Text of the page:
effect of forcing the disassembler to decode pieces of data found
           in code sections as if they were instructions.

           When disassembling, print the complete address on each line.  This
           is the older disassembly format.

           Specify the endianness of the object files.  This only affects
           disassembly.  This can be useful when disassembling a file format
           which does not describe endianness information, such as S-records.

           Display summary information from the overall header of each of the
           objfile files.

           When disassembling sections, whenever a symbol is displayed, also
           display the file offset of the region of data that is about to be
           dumped.  If zeroes are being skipped, then when disassembly
           resumes, tell the user how many zeroes were skipped and the file
           offset of the location from where the disassembly resumes.  When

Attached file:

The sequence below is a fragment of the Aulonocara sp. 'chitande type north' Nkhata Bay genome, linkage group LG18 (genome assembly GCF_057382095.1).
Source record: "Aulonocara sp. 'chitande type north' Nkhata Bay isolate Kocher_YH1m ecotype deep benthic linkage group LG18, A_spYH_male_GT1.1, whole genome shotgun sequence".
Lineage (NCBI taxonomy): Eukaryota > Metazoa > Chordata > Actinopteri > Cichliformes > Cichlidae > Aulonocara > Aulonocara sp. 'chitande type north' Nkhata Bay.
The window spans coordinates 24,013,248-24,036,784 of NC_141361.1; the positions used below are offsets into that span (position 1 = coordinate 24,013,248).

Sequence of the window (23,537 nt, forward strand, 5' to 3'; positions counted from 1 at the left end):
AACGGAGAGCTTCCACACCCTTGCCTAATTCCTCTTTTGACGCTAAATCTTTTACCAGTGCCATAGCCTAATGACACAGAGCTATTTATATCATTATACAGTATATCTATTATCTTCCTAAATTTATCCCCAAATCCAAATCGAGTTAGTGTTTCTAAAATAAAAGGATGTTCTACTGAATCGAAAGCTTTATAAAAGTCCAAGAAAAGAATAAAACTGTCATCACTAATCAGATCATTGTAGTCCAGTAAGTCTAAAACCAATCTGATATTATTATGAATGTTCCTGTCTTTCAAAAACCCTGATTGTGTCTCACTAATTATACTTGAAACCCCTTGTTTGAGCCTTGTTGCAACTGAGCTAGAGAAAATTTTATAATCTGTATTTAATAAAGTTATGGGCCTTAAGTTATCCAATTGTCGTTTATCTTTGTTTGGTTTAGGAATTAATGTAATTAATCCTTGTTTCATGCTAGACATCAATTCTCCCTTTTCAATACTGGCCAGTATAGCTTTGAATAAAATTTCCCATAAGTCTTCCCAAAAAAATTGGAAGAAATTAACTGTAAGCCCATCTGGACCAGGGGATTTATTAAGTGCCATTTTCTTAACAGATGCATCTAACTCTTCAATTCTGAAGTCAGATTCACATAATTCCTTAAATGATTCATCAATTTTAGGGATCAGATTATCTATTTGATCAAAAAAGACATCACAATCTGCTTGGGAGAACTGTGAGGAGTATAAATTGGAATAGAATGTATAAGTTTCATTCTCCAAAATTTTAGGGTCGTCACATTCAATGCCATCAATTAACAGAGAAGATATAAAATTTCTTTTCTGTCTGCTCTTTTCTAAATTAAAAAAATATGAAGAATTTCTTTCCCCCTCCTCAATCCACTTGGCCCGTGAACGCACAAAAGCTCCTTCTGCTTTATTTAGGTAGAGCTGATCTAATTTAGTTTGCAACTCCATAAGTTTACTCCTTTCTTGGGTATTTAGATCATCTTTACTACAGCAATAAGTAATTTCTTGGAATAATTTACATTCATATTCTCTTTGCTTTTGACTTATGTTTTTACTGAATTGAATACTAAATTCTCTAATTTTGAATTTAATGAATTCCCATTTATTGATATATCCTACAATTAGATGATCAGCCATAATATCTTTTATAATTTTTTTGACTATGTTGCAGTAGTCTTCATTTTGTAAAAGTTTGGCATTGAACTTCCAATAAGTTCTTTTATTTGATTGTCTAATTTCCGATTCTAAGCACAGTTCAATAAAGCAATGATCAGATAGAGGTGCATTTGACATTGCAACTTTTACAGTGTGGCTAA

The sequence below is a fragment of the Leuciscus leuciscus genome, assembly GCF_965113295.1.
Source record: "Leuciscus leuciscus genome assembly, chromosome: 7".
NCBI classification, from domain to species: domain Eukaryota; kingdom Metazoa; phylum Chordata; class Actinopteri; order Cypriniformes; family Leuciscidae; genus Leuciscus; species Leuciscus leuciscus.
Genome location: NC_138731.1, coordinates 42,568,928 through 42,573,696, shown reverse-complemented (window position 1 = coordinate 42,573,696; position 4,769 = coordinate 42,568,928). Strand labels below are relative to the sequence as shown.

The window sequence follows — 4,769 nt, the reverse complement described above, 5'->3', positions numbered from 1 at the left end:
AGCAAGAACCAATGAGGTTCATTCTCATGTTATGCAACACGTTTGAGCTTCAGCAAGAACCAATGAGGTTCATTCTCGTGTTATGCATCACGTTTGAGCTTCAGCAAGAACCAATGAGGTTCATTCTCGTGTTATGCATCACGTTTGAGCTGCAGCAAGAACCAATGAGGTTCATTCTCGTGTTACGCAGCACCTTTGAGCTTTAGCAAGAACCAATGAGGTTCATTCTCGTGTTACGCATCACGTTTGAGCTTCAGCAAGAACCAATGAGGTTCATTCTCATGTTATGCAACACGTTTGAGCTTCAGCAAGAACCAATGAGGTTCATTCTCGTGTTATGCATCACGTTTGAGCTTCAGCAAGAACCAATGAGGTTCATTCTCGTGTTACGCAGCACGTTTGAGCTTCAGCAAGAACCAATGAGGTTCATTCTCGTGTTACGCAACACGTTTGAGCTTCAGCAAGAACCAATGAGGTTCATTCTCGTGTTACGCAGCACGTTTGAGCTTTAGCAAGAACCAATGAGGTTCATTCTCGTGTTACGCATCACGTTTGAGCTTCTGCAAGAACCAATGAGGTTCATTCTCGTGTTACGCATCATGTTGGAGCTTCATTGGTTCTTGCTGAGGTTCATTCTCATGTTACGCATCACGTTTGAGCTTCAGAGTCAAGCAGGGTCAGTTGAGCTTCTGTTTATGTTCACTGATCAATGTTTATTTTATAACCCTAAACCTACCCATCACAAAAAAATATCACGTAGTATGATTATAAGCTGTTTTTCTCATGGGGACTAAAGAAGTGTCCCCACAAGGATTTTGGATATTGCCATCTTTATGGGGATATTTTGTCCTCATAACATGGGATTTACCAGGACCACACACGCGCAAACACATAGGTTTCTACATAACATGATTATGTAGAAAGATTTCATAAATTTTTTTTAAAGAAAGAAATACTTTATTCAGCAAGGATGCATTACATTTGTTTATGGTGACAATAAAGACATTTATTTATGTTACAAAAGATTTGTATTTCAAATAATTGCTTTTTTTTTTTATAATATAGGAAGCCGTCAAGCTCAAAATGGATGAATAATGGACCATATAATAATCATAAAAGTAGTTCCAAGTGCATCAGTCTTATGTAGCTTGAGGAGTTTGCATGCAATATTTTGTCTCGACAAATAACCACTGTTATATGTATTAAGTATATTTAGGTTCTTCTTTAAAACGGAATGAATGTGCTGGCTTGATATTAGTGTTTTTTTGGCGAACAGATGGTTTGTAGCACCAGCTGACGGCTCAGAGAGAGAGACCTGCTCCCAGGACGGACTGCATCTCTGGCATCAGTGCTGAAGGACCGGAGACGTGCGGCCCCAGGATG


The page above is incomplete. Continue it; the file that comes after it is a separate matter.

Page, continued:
dumping sections, display the file offset of the location from
           where the dump starts.

           Specify that when displaying interlisted source code/disassembly
           (assumes -S) from a file that has not yet been displayed, extend
           the context to the start of the file.

           Display summary information from the section headers of the object

           File segments may be relocated to nonstandard addresses, for
           example by using the -Ttext, -Tdata, or -Tbss options to ld.
           However, some object file formats, such as a.out, do not store the
           starting address of the file segments.  In those situations,
           although ld relocates the sections correctly, using objdump -h to
           list the file section headers cannot show the correct addresses.